For decades, theta rhythms (∼5–10 Hz) have been thought to play a critical role in memory processing in the entorhinal–hippocampal network. However, recent evidence suggests that successful memory performance also requires coupling of ∼30–100 Hz gamma rhythms to particular phases of the theta cycle. Recent insights imply ways in which theta–gamma coupling may facilitate transfer of information throughout the entorhinal–hippocampal network. Activating gamma-modulated cell assemblies at a particular theta phase may allow the network to produce a more powerful output by ensuring that distributed cells fire closely in time. I hypothesize that such a mechanism would serve to facilitate either memory encoding or memory retrieval, depending on which type of gamma rhythms are recruited.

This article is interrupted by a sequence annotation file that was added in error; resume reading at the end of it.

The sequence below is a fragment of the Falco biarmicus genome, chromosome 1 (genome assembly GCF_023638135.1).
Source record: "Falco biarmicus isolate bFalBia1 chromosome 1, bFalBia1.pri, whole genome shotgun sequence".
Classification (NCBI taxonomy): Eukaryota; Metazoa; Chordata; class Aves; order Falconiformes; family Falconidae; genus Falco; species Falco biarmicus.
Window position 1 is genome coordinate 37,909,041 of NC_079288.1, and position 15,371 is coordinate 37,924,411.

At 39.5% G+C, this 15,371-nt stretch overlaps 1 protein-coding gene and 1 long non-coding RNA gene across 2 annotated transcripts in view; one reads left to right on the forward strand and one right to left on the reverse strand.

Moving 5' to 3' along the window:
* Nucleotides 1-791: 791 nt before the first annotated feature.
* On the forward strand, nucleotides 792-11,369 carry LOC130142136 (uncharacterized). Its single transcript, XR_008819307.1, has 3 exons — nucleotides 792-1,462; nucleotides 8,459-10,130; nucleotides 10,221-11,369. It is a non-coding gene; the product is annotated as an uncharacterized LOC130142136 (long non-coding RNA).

• Theta–gamma coupling supports memory processes in the entorhinal–hippocampal network.
• Theta-modulated slow gamma may promote memory retrieval.
• Theta-modulated fast gamma may facilitate memory encoding.
• Theta-nested gamma reflects gamma rhythmic inhibition and theta rhythmic excitation…